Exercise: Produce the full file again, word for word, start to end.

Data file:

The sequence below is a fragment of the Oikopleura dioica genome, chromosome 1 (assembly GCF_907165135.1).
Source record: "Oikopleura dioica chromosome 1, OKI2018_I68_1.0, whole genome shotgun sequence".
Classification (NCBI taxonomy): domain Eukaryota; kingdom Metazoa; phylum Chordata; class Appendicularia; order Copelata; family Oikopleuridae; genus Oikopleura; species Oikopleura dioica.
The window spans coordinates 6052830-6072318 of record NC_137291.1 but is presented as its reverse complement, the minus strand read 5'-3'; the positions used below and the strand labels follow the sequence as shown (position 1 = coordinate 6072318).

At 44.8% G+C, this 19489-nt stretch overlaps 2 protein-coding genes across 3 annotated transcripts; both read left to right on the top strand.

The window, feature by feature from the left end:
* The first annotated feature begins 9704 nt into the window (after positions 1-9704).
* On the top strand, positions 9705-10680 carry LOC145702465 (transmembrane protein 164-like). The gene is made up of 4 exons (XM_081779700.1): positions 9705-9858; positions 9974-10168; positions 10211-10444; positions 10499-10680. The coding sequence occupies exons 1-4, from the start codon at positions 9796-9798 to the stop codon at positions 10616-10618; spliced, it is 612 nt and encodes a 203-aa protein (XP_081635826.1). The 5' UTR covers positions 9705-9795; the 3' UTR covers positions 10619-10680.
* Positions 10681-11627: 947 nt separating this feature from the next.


The sequence below is a fragment of the Oikopleura dioica genome, chromosome 1 (assembly GCF_907165135.1).
Source record: "Oikopleura dioica chromosome 1, OKI2018_I68_1.0, whole genome shotgun sequence".
Classification (NCBI taxonomy): domain Eukaryota; kingdom Metazoa; phylum Chordata; class Appendicularia; order Copelata; family Oikopleuridae; genus Oikopleura; species Oikopleura dioica.
The window spans coordinates 6052830-6072318 of record NC_137291.1 but is presented as its reverse complement, the minus strand read 5'-3'; the positions used below and the strand labels follow the sequence as shown (position 1 = coordinate 6072318).

At 44.8% G+C, this 19489-nt stretch overlaps 2 protein-coding genes across 3 annotated transcripts; both read left to right on the top strand.

The window, feature by feature from the left end:
* The first annotated feature begins 9704 nt into the window (after positions 1-9704).
* On the top strand, positions 9705-10680 carry LOC145702465 (transmembrane protein 164-like). The gene is made up of 4 exons (XM_081779700.1): positions 9705-9858; positions 9974-10168; positions 10211-10444; positions 10499-10680. The coding sequence occupies exons 1-4, from the start codon at positions 9796-9798 to the stop codon at positions 10616-10618; spliced, it is 612 nt and encodes a 203-aa protein (XP_081635826.1). The 5' UTR covers positions 9705-9795; the 3' UTR covers positions 10619-10680.
* Positions 10681-11627: 947 nt separating this feature from the next.